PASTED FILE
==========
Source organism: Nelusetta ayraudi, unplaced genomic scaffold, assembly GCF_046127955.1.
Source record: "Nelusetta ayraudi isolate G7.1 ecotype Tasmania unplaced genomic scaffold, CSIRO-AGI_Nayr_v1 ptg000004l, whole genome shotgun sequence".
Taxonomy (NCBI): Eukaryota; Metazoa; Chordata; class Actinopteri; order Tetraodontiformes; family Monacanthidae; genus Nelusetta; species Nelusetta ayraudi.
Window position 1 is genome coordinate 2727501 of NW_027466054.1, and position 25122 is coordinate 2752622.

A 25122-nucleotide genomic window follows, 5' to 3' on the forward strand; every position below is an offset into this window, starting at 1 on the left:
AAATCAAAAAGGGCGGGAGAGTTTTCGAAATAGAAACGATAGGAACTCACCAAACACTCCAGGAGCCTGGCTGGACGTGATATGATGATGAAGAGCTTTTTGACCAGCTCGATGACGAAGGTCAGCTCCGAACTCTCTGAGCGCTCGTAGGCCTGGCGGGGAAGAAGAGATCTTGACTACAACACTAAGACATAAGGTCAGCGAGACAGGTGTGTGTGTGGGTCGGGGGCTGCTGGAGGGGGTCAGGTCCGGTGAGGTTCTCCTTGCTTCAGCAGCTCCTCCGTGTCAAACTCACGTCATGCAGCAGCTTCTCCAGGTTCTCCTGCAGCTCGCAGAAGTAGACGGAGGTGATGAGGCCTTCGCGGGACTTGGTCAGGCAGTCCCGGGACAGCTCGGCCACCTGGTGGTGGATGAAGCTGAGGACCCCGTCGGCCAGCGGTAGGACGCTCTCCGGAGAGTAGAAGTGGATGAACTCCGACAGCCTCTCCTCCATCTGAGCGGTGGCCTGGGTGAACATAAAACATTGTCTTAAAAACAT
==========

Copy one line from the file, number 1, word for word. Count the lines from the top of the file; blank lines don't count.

Source organism: Nelusetta ayraudi, unplaced genomic scaffold, assembly GCF_046127955.1.